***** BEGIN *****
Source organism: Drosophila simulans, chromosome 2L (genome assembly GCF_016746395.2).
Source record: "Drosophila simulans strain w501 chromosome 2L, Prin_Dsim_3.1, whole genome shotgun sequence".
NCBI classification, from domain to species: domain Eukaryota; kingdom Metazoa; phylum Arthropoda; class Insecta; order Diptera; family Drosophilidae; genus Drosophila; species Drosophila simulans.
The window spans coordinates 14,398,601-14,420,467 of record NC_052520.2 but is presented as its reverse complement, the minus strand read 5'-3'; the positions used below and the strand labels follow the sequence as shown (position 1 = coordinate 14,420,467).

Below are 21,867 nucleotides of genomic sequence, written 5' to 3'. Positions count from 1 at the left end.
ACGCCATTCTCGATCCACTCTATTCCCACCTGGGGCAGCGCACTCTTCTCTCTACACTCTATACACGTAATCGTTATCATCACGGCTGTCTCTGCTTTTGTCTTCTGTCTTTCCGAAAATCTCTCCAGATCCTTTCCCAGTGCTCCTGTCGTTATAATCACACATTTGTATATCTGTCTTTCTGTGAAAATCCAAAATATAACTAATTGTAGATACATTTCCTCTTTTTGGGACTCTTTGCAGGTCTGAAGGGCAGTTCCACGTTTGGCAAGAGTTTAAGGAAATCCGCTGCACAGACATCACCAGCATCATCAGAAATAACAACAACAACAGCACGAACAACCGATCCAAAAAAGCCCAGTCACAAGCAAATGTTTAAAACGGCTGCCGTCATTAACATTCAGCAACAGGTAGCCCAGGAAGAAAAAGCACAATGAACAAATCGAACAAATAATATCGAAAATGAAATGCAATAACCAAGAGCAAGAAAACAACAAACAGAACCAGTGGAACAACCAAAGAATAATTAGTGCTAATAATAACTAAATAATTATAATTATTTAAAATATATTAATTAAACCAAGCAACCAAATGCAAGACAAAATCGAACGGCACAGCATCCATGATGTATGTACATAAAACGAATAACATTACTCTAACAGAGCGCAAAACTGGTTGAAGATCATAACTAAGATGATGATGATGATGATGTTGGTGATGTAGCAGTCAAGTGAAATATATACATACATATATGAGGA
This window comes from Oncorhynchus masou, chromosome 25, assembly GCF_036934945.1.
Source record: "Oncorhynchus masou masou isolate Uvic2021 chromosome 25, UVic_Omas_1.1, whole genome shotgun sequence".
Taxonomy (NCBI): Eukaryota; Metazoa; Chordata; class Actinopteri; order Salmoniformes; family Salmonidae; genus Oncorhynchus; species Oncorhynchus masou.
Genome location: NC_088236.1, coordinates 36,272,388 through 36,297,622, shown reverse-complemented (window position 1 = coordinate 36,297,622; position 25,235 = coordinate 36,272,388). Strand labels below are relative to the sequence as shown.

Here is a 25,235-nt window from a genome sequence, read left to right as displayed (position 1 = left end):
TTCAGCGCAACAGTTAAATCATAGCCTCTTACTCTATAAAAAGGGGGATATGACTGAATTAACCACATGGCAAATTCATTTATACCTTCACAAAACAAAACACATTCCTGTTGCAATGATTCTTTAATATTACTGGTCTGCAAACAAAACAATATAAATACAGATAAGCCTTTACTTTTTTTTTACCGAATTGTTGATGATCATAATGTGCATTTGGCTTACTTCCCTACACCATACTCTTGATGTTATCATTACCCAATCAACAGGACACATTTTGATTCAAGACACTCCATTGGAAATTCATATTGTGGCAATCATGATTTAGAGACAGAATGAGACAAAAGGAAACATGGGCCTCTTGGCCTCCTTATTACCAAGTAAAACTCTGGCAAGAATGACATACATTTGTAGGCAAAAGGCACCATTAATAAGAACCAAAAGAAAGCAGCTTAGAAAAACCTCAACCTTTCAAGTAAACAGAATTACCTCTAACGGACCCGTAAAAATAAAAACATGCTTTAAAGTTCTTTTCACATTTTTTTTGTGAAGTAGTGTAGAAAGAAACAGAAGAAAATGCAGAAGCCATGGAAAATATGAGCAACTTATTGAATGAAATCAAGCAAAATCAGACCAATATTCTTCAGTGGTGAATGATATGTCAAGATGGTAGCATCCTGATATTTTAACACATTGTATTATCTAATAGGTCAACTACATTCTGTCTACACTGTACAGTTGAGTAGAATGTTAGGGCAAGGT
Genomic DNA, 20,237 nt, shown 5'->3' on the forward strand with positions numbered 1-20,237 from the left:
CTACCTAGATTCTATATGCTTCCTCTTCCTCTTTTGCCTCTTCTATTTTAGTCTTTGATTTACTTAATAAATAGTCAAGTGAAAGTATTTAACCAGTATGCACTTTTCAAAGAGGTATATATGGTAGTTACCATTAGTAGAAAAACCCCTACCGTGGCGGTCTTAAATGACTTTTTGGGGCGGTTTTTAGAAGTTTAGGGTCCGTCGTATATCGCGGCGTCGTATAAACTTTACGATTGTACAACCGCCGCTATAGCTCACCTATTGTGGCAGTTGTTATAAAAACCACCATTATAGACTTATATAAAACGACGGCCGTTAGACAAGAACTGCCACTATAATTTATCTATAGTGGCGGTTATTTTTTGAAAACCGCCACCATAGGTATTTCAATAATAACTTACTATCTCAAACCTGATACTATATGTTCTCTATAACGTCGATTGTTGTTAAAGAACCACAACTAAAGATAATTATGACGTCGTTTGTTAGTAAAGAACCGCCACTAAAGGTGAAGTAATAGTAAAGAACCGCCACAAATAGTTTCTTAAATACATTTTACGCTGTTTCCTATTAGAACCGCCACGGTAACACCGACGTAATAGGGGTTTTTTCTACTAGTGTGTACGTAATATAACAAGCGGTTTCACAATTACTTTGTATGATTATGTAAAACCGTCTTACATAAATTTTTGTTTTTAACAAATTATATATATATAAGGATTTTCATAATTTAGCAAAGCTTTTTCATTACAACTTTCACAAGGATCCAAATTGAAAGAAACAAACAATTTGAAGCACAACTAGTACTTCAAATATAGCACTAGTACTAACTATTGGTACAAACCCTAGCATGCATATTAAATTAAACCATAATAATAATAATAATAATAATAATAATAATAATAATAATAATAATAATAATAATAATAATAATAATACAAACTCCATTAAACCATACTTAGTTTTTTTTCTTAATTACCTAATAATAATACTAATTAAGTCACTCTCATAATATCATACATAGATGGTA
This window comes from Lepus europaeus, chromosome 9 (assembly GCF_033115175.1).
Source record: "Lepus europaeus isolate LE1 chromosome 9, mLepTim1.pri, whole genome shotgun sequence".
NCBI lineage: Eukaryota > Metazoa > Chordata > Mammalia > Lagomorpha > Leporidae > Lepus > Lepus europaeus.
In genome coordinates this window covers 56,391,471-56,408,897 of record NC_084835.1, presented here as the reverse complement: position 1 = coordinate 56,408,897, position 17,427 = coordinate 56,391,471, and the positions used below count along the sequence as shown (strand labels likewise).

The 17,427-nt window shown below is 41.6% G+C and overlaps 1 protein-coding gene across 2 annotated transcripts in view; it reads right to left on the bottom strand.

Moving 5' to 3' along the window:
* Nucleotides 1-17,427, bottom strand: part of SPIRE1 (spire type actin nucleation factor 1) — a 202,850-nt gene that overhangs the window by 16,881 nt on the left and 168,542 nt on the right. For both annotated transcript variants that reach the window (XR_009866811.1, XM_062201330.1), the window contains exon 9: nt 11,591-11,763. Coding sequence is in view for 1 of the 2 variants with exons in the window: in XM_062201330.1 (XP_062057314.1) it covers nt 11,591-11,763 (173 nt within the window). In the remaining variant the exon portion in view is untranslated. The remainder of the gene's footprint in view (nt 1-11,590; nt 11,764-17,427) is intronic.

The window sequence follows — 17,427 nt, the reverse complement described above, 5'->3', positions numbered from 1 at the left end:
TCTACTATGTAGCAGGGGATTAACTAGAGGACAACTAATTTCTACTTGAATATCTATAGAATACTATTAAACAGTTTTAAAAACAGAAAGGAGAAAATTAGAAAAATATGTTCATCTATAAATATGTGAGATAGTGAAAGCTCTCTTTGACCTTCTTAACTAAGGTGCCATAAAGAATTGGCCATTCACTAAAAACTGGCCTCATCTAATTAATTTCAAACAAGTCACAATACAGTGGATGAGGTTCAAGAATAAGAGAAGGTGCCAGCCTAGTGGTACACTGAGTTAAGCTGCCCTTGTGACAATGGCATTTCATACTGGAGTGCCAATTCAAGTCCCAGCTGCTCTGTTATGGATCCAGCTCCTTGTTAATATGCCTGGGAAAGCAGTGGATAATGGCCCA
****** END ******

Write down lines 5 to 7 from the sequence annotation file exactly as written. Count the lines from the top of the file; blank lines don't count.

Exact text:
Below are 21,867 nucleotides of genomic sequence, written 5' to 3'. Positions count from 1 at the left end.
ACGCCATTCTCGATCCACTCTATTCCCACCTGGGGCAGCGCACTCTTCTCTCTACACTCTATACACGTAATCGTTATCATCACGGCTGTCTCTGCTTTTGTCTTCTGTCTTTCCGAAAATCTCTCCAGATCCTTTCCCAGTGCTCCTGTCGTTATAATCACACATTTGTATATCTGTCTTTCTGTGAAAATCCAAAATATAACTAATTGTAGATACATTTCCTCTTTTTGGGACTCTTTGCAGGTCTGAAGGGCAGTTCCACGTTTGGCAAGAGTTTAAGGAAATCCGCTGCACAGACATCACCAGCATCATCAGAAATAACAACAACAACAGCACGAACAACCGATCCAAAAAAGCCCAGTCACAAGCAAATGTTTAAAACGGCTGCCGTCATTAACATTCAGCAACAGGTAGCCCAGGAAGAAAAAGCACAATGAACAAATCGAACAAATAATATCGAAAATGAAATGCAATAACCAAGAGCAAGAAAACAACAAACAGAACCAGTGGAACAACCAAAGAATAATTAGTGCTAATAATAACTAAATAATTATAATTATTTAAAATATATTAATTAAACCAAGCAACCAAATGCAAGACAAAATCGAACGGCACAGCATCCATGATGTATGTACATAAAACGAATAACATTACTCTAACAGAGCGCAAAACTGGTTGAAGATCATAACTAAGATGATGATGATGATGATGTTGGTGATGTAGCAGTCAAGTGAAATATATACATACATATATGAGGA
This window comes from Oncorhynchus masou, chromosome 25, assembly GCF_036934945.1.